La Mission Haut-Brion’s red and white entered the market yesterday at £252 and £480 per bottle, respectively. Gaining an impressive score of 97-99 from Neal Martin (down from the potential 100-point score of 98-100 in 2019), La Mission Haut-Brion 2020 is described by the critic as “An enthralling wine in the making from Jean-Philippe Delmas and his team”. Ella is also impressed with the latest release, noting “brooding, poised aromas of pomegranate and fig” on the nose, with a “layered and expressive” palate. Falling under the current market price of the 2018 and 2019 (whose price has increased around 63% since its release), while sporting similar average critics scores to the 2015 and 2016 vintage, this could be an attractive buy.
Outside of the Clarence Dillon clan, Montrose entered the market at £128.35 per bottle, having been well received by the few critics who tasted in Bordeaux this year (the estate was among those that did not send samples abroad). Wine Lister’s partner critics, Bettane+Desseauve award 98 points on their new scale of 100 points, while James Lawther for JancisRobinson.com gives 18+ points. Tasting in Bordeaux, Ella notes that “The fruit this year is ethereal. Luminous, racy, and as with the second wine, with an incredibly gentle touch” on the nose, whilst the palate “has that Montrose silkiness in spades”. Gaining the highest WL score of Saint-Estèphe 2020s (96), this may well see demand from fans of the estate and its appellation.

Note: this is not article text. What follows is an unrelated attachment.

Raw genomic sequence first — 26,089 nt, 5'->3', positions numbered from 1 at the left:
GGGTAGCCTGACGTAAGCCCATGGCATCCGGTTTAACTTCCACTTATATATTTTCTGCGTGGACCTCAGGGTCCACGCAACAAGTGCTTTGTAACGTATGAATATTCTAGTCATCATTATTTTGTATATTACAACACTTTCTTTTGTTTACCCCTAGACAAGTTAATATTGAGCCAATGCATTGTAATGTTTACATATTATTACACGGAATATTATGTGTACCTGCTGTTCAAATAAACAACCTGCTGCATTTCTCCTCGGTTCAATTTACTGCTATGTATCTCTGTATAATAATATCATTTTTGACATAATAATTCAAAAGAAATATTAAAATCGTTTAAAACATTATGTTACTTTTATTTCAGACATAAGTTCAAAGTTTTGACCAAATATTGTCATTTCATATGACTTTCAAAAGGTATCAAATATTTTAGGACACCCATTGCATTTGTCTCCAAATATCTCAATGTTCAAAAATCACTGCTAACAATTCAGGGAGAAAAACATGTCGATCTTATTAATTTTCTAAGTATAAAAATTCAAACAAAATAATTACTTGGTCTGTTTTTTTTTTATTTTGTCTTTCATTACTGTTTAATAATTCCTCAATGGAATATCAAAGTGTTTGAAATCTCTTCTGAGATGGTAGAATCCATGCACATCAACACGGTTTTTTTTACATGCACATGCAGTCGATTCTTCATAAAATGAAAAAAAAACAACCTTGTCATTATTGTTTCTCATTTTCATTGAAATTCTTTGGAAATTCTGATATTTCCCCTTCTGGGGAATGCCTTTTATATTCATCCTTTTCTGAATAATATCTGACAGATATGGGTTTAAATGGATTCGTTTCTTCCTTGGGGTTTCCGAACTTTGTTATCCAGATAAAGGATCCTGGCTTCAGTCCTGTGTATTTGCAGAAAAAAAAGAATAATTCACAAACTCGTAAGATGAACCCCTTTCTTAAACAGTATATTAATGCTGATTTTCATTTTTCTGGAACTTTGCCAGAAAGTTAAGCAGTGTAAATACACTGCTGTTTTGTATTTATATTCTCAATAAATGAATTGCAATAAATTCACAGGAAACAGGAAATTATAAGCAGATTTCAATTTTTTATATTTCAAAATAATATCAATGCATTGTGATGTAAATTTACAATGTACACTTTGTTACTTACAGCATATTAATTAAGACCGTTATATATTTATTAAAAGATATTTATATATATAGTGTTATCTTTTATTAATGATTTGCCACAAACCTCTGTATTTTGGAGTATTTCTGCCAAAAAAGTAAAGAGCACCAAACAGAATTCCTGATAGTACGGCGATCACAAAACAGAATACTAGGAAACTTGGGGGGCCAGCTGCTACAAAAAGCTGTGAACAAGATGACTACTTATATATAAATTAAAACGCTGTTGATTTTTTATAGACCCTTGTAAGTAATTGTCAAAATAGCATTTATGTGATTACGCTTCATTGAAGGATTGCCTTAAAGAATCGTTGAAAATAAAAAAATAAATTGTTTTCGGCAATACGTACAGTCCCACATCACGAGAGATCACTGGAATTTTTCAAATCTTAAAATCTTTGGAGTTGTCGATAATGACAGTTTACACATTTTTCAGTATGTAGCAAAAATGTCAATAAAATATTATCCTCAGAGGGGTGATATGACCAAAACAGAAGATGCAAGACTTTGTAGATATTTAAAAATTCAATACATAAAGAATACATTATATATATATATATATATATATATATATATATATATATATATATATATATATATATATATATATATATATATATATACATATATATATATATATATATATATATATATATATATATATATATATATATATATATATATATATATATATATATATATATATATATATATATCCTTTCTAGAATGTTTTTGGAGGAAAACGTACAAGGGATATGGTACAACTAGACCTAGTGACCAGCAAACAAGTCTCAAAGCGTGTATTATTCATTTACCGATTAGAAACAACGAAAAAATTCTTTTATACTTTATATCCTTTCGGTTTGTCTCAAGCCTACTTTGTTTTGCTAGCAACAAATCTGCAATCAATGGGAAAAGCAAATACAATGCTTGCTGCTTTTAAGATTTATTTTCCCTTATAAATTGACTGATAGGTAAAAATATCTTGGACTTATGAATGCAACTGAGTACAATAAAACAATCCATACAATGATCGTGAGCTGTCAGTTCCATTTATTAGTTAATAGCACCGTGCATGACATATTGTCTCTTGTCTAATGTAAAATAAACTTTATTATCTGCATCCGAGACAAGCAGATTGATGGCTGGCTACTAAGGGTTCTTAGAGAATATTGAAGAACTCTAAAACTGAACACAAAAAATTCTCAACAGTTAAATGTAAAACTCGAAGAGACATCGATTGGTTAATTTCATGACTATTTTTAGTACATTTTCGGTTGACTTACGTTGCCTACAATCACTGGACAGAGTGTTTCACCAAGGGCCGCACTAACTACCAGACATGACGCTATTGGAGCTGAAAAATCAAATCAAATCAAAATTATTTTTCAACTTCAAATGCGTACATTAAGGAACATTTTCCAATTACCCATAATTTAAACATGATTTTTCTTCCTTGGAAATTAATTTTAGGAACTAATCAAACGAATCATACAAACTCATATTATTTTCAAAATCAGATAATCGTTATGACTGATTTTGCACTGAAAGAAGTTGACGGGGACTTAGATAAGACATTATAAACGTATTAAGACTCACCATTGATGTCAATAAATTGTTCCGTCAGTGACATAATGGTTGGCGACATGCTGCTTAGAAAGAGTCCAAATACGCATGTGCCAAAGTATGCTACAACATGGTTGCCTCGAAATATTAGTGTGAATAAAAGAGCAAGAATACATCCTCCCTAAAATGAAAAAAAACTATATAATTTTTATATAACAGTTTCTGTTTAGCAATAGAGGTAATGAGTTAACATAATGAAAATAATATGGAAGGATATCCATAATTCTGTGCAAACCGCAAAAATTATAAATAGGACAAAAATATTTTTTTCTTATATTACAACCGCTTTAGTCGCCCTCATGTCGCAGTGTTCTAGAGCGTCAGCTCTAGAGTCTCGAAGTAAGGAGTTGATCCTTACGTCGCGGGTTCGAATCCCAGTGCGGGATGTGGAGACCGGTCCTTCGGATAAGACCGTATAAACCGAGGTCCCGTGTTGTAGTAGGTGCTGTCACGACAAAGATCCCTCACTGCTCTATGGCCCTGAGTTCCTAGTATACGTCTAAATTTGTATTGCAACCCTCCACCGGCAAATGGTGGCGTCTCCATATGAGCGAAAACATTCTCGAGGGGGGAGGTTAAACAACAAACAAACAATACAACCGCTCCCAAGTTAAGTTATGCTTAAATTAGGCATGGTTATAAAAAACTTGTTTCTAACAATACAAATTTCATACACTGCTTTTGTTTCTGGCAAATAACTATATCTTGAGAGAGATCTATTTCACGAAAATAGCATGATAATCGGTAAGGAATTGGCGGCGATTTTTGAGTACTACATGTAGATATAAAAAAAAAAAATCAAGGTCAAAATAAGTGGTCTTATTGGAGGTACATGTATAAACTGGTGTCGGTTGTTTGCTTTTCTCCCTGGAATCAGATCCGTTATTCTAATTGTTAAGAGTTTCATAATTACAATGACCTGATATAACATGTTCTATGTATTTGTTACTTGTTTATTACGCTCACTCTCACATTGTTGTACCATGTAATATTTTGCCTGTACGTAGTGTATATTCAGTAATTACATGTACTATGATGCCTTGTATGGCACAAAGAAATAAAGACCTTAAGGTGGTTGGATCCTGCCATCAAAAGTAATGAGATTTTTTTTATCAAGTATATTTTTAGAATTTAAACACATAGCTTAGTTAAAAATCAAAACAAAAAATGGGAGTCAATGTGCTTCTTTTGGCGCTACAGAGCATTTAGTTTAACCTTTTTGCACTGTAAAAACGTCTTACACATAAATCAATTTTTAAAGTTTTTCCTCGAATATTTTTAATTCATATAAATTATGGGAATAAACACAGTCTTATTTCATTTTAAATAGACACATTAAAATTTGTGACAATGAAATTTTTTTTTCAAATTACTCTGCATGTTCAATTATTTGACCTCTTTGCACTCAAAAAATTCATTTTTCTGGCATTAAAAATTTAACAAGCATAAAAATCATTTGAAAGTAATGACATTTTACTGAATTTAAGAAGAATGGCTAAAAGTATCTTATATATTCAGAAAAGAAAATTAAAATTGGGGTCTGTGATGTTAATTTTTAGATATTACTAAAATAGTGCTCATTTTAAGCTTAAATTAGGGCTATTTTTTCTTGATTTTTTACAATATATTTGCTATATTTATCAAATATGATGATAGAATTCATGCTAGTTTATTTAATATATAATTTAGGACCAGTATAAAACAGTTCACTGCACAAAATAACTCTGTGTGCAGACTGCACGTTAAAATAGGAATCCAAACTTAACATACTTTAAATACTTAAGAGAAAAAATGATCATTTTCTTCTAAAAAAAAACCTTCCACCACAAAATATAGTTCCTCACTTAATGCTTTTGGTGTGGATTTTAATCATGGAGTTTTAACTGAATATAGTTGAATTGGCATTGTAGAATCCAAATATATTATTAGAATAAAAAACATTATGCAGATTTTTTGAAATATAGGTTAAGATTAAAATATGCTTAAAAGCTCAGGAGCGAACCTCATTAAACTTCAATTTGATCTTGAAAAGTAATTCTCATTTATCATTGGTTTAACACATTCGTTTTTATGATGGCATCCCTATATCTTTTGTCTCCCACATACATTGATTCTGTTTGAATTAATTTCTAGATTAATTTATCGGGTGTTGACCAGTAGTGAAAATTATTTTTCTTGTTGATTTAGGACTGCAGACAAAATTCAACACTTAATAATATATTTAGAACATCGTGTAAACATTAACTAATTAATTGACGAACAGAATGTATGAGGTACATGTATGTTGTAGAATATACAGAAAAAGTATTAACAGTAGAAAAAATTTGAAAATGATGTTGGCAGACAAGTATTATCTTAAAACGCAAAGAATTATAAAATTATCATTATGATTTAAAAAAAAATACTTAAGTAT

Haut-Bailly also released yesterday at £96 per bottle, having gained positive scores of 95-97 from both Antonio Galloni and Neal Martin. Hosting a virtual tasting of the estate’s 2020s for our London office, owner Véronique Sanders told us that the château confronted extreme climatic conditions last year, akin to the past three vintages, which have all produced top quality wines. Indeed, tasting at the estate, Ella found Haut Bailly’s Grand Vin to be “poised, savoury, and relaxed” on the nose, with “a lovely weight, and trademark ribbon mouthfeel”.
Concluding a busy week of releases, Friday (18th June) saw new entries from shining Saint-Émilion estates, Troplong-Mondot, Valandraud, and Canon, as well as top Pomerol property, l’Eglise Clinet.
Troplong-Mondot 2020 opened Friday’s releases at £72 per bottle. Neal Martin (Vinous) awards the latest release 94-96 points, hailing it “delicious and characterful […] Excellent”, while Ella Lister (Wine Lister) notes a bouquet of “blue plums and black cherries, rounded out with star anise and cardamom”. Gaining the largest confidence rating increase of any Bordeaux wine in Wine Lister’s latest Founding Member survey (see below), Troplong-Mondot may well be worth investing in for the future.
Results from Wine Lister’s 2021 Founding Member survey show Troplong-Mondot achieves first place for largest confidence rating increase of any Bordeaux wine.
Valandraud followed suit and has been so far offered by merchants for c.£106.50 per bottle. Writing for JancisRobinson.com, Richard Hemming awards the estate its highest score ever given by the critic body (17.5+), while Antonio Galloni (of Vinous) shares his praise, scoring 95-97 and noting “a magnificent effort from Muriel Andraud and Jean-Luc Thunevin”. The husband and wife duo have stepped up the storytelling at Valandraud recently, which should encourage demand for its latest release.